Survey: Scooters cause most toy-related injuries in kids

WASHINGTON — One of the most popular toys this Christmas season is also
one of the most
dangerous if not used properly.

A survey of 20 years of data from the Consumer Product Safety
Commission

shows that the simple scooter is the biggest cause of toy-related injuries in
children.

Researchers at the Center for Injury Research and Policy at Nationwide
Children’s Hospital in Columbus, Ohio, say 42 percent of injuries to kids
between 5
and 17 involve ride-on toys, with foot-powered scooters leading
the list.

They may not be as fast as bicycles but the same sort of safety precautions
apply. The scooters in and of themselves are safe, but children need good
protective gear, and little ones need extra supervision in order to remain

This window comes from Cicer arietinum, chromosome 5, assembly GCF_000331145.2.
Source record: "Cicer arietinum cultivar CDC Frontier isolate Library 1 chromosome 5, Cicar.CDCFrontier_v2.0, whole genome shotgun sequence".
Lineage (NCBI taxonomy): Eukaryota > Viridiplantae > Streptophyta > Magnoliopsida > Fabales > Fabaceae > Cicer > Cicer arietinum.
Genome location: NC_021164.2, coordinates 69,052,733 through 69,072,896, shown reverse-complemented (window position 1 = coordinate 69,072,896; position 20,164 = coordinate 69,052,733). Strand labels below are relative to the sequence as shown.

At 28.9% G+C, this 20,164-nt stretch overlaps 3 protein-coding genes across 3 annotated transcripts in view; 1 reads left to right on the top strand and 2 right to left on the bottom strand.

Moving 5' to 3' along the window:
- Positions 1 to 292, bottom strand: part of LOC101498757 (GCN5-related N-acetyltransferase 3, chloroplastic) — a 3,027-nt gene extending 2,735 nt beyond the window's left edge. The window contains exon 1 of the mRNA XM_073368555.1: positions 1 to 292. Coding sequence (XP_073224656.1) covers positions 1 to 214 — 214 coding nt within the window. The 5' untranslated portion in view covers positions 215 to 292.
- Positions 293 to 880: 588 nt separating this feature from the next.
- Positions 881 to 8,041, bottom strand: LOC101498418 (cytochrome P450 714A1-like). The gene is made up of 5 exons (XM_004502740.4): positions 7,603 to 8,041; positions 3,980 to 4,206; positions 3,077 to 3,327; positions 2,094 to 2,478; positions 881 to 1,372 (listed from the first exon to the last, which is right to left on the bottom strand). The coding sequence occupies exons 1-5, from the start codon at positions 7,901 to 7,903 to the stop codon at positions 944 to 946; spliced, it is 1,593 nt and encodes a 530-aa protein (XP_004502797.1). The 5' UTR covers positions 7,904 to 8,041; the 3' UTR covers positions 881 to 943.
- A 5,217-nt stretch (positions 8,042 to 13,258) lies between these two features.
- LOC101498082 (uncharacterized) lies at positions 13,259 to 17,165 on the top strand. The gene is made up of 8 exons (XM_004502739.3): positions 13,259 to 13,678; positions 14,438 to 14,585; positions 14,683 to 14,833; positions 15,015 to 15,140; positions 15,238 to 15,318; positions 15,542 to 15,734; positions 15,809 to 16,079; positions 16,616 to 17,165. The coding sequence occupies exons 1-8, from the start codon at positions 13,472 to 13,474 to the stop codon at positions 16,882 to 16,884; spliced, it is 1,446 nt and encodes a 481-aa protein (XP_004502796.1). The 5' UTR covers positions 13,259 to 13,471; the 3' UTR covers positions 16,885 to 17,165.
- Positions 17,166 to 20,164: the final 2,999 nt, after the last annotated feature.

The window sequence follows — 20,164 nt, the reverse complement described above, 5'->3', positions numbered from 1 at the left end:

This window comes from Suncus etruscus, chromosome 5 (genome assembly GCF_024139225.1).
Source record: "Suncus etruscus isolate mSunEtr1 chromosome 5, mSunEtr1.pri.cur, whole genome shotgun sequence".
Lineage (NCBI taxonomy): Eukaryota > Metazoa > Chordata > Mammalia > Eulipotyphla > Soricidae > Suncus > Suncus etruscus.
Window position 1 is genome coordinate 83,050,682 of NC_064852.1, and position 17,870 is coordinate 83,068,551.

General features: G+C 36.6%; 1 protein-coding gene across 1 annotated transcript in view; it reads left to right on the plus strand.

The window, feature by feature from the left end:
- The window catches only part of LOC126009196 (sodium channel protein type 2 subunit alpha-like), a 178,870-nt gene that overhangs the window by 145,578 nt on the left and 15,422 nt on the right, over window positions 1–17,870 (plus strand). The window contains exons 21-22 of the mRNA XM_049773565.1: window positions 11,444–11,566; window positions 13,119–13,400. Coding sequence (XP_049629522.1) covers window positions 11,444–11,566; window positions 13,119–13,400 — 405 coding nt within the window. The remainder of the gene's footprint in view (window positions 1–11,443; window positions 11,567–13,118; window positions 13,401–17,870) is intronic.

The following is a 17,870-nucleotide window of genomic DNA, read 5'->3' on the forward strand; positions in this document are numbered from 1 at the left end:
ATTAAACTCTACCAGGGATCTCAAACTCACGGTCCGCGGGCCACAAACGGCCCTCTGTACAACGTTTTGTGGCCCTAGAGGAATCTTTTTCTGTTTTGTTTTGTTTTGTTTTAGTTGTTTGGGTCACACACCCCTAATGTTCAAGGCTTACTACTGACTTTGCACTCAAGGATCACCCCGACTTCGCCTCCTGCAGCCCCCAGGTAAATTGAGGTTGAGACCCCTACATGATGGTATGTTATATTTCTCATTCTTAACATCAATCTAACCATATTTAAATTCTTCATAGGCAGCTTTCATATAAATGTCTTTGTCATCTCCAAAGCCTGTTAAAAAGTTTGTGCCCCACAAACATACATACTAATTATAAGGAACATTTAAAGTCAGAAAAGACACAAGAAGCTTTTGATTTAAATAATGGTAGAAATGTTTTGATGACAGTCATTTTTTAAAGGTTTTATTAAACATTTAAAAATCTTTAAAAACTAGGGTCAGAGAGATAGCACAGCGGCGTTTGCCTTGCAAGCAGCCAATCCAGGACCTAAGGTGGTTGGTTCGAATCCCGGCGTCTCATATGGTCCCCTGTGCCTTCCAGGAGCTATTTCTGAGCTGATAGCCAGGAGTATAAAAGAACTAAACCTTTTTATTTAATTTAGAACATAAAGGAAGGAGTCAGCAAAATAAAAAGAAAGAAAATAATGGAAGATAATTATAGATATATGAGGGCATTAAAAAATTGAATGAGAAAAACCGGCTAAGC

injury free.

“You have to be careful and you have to wear the proper protective equipment
to make sure you are OK,” says Dr. Erik Schobitz, medical director of the
pediatric emergency room at Adventist HealthCare Shady Grove Medical Center in
Rockville, Maryland.

Schobitz is a triathlete who readily admits a helmet saved his life after a
severe concussion. He says a good solid bike helmet is just as important
for a kid on a scooter.

“The helmet is the most important thing,” he says. “You only have one
head — that’s your brain, that is what is going to get you through the rest
of your life.”

Schobitz says elbow and knee pads are also a good idea, and children should
always ride their scooters on dry, flat services, away from any cars.

Any child under 8 should be carefully supervised.

“We want them where we can
pay attention to them, where we can see them at all times, where they are not
going to get lost and get injured,” he advises.

He uses the guidance with his own children. Schobitz says scooters,
like bikes, are great for kids if they are used right.

He says “a child’s job is really to play and to explore and it is our job as
our parents to make sure it is done safely.”

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